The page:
Send some poems to a friend - the love thought that counts!
Poems for the People   -  Poems by the People

Passions in PoetryRobert Burns
1759 - 1796

Burns, sometimes known as the 'ploughman poet', was the eldest son of a poverty-stricken farmer. Though his father had moved to Ayrshire, where Burns was born, in order to attempt to improve his fortunes, he eventually died as a bankrupt - after taking on first one farm and then, unsuccessful, moving to another - in 1784. Robert, who had been to school since the age of six, and was also educated at home by a teacher, had, by the age of fifteen, already become the farm's chief labourer. He had also acquired a reading knowledge of French and Latin and had read Shakespeare, Dryden, Milton and the Bible. After his father's death, he and his brother continued farming together, working now at Mossigiel.

The poverty of Burns' early life, though far from being overcome, had produced in him a supporter of the French Revolution and a rebel against both Calvinism and the social order of his time. His rebellious nature soon became evident in his acts. Burns' first illegitimate child was borne to him by Elizabeth Paton in 1785. Two sets of twins later followed, and various amorous intrigues, from Jean Amour, whom he afterward married.

It was also during this period that Burns' first achieved literary success. Though he had thought of emigration to Jamaica as a possible way to avoid his mounting problems, he published his Poems Chiefly in the Scottish Dialect on July 31 1786 at Kilmarnock. This volume contained, among others, 'The Cotter's Saturday Night', 'To a Mouse', 'To a Mountain Daisy' and 'The Holy Fair', all of which were written at Mossigiel. The volume brought him immediate success.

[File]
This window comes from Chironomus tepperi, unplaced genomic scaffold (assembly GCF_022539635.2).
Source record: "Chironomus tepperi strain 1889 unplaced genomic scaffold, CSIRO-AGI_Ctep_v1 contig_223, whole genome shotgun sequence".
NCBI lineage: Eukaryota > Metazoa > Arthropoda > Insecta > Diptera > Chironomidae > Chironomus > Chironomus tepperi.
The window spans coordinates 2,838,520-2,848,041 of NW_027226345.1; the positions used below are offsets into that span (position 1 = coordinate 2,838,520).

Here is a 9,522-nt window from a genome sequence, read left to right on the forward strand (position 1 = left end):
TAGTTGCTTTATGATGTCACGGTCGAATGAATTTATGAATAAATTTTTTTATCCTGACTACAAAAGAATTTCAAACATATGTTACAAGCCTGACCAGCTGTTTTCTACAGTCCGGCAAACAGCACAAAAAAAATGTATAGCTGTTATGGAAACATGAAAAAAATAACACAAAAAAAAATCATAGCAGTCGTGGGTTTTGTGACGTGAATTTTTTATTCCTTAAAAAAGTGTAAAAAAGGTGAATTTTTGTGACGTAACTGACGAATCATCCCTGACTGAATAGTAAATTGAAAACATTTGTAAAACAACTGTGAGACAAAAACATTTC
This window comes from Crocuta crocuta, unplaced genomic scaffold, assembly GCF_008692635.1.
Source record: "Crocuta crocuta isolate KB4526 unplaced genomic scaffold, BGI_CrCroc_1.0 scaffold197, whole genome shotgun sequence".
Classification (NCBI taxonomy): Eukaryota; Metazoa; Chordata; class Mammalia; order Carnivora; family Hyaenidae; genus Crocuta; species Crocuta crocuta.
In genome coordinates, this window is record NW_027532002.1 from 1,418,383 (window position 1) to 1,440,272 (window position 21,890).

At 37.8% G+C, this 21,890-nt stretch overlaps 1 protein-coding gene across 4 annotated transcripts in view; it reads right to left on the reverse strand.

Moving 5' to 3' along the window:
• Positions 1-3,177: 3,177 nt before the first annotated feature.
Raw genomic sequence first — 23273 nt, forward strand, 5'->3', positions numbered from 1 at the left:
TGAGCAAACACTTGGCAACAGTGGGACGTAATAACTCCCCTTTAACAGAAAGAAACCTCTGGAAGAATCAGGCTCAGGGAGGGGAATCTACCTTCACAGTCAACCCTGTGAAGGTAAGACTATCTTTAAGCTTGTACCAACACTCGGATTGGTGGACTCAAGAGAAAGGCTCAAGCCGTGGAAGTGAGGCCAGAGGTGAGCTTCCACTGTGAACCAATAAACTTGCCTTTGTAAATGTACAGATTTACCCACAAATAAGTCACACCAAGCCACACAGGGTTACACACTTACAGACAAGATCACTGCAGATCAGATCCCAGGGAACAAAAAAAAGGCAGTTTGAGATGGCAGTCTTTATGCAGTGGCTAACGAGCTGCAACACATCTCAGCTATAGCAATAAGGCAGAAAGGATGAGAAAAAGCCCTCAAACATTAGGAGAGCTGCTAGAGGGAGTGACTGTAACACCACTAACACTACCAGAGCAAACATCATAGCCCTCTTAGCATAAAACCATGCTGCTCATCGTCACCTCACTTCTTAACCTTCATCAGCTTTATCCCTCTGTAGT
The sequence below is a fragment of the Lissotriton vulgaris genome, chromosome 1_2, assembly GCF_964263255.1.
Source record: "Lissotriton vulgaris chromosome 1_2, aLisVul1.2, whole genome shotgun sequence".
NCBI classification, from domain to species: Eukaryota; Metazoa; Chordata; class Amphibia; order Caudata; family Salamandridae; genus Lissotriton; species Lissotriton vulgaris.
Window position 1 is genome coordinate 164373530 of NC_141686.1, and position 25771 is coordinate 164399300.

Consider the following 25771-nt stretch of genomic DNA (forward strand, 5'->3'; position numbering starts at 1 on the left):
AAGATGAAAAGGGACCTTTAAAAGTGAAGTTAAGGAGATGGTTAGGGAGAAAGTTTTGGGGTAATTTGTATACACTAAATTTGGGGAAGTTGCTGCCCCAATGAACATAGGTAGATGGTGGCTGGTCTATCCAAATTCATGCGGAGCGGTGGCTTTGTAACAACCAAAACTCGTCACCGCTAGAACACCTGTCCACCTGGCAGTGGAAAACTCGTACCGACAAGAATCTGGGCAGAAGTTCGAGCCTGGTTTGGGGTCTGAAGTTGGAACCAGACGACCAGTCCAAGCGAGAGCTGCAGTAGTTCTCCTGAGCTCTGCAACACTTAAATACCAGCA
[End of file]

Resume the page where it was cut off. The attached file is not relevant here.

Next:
After 1787 Burns, married in 1788 and having moved to Ellisland with his bride, worked chiefly for James Johnson, whom he met in Edinburgh, and, later, for George Thomson. It was for these men that Burns compiled and added to the two great compilations of Scottish songs: Thomson's Scott's Musical Museum and Johnson's Select Collection of Original Scottish Airs for the Voice. Alongside this work, which Burns did on an unpaid basis, he also worked, from 1791 onward, as an Excise Officer. This allowed him to give up farming and move to the Dumfries. He died from rheumatic fever just five years later, having also published, again in 1791, his last major work, a narrative poem entitled 'Tom O'Shanter'.

Love Poems
Sad Poems
Friendship Poems
Poems on Life
Poetry Buffet
Read the latest Passionate News and discover what's happening in the world of poetry.If you have a question, we probably have the answer in our Frequently Asked Questions section
Every Resident Poet gets their own page, listing all their published worksLearn how to sell your poetry to the magazine or book markets
Links to some of the BEST Poetry sites on the Net!Search our huge database of poems for that special word or phrase
Instant Gratification - and thousands more poems! Join our growing community.You, too, can have your poetry showcased to the world!
Full list of ALL our poetry categories
Learn to write better poetry in our Learning Center!
Browse or send a poem from the classical Masters of poetry
Mix beautiful art with our poetry, and send the results to that special someone in your life
Classic Poetry > Robert Burns > Lord George Gordon ByronGo to next Poet
Robert Burns
Poetry | Biography
Passions in Poetry

Top | All Poems | About Passions in Poetry | Your Privacy | Email Us
All poetry is copyright by the individual authors.
All other material on this web site, unless otherwise noted, is
Copyright 1998 - 2017 by Ron Carnell and Passions in Poetry.